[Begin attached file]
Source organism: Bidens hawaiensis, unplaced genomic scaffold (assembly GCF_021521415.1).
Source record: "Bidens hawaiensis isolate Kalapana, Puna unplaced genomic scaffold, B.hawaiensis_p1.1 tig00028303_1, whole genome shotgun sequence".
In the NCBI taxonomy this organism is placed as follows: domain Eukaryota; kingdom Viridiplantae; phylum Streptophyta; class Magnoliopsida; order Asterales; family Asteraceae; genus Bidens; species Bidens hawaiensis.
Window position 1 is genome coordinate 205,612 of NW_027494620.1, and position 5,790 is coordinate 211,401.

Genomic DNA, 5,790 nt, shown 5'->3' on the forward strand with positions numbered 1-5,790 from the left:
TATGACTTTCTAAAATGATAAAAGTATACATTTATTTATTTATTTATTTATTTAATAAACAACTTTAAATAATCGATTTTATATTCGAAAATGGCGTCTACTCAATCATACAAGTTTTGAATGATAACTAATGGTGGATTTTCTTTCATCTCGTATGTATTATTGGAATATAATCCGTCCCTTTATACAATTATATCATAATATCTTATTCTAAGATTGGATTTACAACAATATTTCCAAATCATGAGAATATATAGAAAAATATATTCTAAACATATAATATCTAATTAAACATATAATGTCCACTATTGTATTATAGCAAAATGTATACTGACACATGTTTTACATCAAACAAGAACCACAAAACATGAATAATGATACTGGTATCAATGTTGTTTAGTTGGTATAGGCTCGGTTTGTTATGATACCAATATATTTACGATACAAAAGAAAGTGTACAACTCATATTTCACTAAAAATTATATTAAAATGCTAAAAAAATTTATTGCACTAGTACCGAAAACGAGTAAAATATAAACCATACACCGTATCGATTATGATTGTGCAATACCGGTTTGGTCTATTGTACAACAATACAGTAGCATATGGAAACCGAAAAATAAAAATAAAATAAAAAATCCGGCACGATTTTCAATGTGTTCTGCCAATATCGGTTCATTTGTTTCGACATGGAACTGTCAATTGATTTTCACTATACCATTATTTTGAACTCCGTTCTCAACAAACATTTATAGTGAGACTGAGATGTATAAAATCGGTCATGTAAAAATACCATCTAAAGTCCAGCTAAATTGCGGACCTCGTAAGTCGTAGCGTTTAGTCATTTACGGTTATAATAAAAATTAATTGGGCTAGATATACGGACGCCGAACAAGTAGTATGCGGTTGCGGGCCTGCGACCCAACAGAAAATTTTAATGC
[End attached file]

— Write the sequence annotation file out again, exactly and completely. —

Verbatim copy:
Source organism: Bidens hawaiensis, unplaced genomic scaffold (assembly GCF_021521415.1).
Source record: "Bidens hawaiensis isolate Kalapana, Puna unplaced genomic scaffold, B.hawaiensis_p1.1 tig00028303_1, whole genome shotgun sequence".
In the NCBI taxonomy this organism is placed as follows: domain Eukaryota; kingdom Viridiplantae; phylum Streptophyta; class Magnoliopsida; order Asterales; family Asteraceae; genus Bidens; species Bidens hawaiensis.
Window position 1 is genome coordinate 205,612 of NW_027494620.1, and position 5,790 is coordinate 211,401.

Genomic DNA, 5,790 nt, shown 5'->3' on the forward strand with positions numbered 1-5,790 from the left:
TATGACTTTCTAAAATGATAAAAGTATACATTTATTTATTTATTTATTTATTTAATAAACAACTTTAAATAATCGATTTTATATTCGAAAATGGCGTCTACTCAATCATACAAGTTTTGAATGATAACTAATGGTGGATTTTCTTTCATCTCGTATGTATTATTGGAATATAATCCGTCCCTTTATACAATTATATCATAATATCTTATTCTAAGATTGGATTTACAACAATATTTCCAAATCATGAGAATATATAGAAAAATATATTCTAAACATATAATATCTAATTAAACATATAATGTCCACTATTGTATTATAGCAAAATGTATACTGACACATGTTTTACATCAAACAAGAACCACAAAACATGAATAATGATACTGGTATCAATGTTGTTTAGTTGGTATAGGCTCGGTTTGTTATGATACCAATATATTTACGATACAAAAGAAAGTGTACAACTCATATTTCACTAAAAATTATATTAAAATGCTAAAAAAATTTATTGCACTAGTACCGAAAACGAGTAAAATATAAACCATACACCGTATCGATTATGATTGTGCAATACCGGTTTGGTCTATTGTACAACAATACAGTAGCATATGGAAACCGAAAAATAAAAATAAAATAAAAAATCCGGCACGATTTTCAATGTGTTCTGCCAATATCGGTTCATTTGTTTCGACATGGAACTGTCAATTGATTTTCACTATACCATTATTTTGAACTCCGTTCTCAACAAACATTTATAGTGAGACTGAGATGTATAAAATCGGTCATGTAAAAATACCATCTAAAGTCCAGCTAAATTGCGGACCTCGTAAGTCGTAGCGTTTAGTCATTTACGGTTATAATAAAAATTAATTGGGCTAGATATACGGACGCCGAACAAGTAGTATGCGGTTGCGGGCCTGCGACCCAACAGAAAATTTTAATGC